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Tuesday, November 15 - 4:22pmSanction this postReply
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A review on Amazon:

4.0 out of 5 stars Clarifying some misconceptions about this book, August 3, 2011
By
Peas on Earth (Boston) - See all my reviews
This review is from: Selfish Reasons to Have More Kids: Why Being a Great Parent is Less Work and More Fun Than You Think (Hardcover)
I just finished reading the book, and then read through all the negative reviews. Basically, my sense is that all of those who wrote negative reviews misunderstood what the book is about, and instead focused on single statements taken out of context.

First: This book does NOT tell you that you should just put your child in front of the television all the time, because your parenting makes no difference. It also doesn't tell you that you should feed your kids fast foods, stop monitoring them altogether, or otherwise neglect them, because it won't matter. This is NOT what the book is about. The fast food and TV instances that (defensive sounding?) people seem to cling to like a last straw are given as examples in specific cases: If both you and your child are stressed out, and you're trying to force the kid to do something they don't want to do because YOU think it's important for their future (e.g. practice violin or go to ballet class), and you're stressed and screaming at them to do it, and no one's happy, THAT'S when the book suggests to relax, take an hour for yourself, and let the TV babysit. The idea is that a relaxed, happy parent, is FAR more important to a child's long term well being than an hour of ballet. And any parent who's ever been stressed (i.e., ALL parents), know that their stress does not rub off very well on the kids.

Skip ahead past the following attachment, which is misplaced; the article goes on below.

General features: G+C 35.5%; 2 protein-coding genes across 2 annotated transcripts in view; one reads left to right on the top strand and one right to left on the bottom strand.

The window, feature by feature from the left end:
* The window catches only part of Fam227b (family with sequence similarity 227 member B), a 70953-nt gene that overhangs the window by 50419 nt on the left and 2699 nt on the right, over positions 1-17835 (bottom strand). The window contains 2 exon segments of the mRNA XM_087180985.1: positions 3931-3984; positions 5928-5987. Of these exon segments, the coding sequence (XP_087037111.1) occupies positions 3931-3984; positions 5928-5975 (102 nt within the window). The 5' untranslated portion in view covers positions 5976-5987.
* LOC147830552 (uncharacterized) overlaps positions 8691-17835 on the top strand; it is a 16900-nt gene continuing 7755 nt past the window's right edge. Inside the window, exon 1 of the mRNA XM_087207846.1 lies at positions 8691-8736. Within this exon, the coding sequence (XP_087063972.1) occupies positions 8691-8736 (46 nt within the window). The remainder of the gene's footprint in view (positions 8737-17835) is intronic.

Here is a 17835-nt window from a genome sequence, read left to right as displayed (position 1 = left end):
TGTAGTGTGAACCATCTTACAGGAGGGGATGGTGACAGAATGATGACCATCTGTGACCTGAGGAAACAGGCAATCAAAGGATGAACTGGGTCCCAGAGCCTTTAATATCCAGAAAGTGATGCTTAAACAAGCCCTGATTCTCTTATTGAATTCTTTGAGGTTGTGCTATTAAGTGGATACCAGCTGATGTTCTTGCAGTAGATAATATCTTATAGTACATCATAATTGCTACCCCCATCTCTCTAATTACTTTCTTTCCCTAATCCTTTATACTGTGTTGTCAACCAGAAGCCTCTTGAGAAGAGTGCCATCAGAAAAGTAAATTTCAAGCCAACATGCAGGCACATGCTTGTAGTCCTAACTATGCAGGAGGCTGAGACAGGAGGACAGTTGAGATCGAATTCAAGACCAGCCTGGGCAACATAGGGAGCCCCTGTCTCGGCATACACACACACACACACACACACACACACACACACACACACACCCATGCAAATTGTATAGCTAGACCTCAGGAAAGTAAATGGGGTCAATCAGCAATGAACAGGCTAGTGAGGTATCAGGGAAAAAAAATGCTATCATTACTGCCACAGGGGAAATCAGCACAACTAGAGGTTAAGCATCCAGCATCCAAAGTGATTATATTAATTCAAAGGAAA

Second: This book doesn't say that parenting doesn't matter AT ALL. It says that REASONABLE parenting, with love, affection, attention, and fun times spent together is sufficient to let your child make the most of their potential. You do not have to be a SUPER parent, just a loving attentive normal parent, to achieve the same results.

Third: This book doesn't say everyone should have more children. The guy is very much a libertarian who believes in personal choices. What the book is saying is, if you think you might have liked more kids (or kids period) but ruled it out for very specific reasons, that he then outlines, THEN, you should rethink those reasons. Those reasons, among others listed in the book, include (1) if you think parenting is all about stress (it says you can be more relaxed, and explains why), (2) if you dread the early years (they pass quickly), (3) if you think that for a kid to be the best they can be, they need ALL of your free time and constant attention (they don't). If you hate kids, it doesn't claim you should have them anyway. If you've always only wanted 2 kids for whatever reason, it doesn't say you should have 3 or 4, it's just asking you to consider why you want 2, and if your reason is one of the ones listed, to rethink it.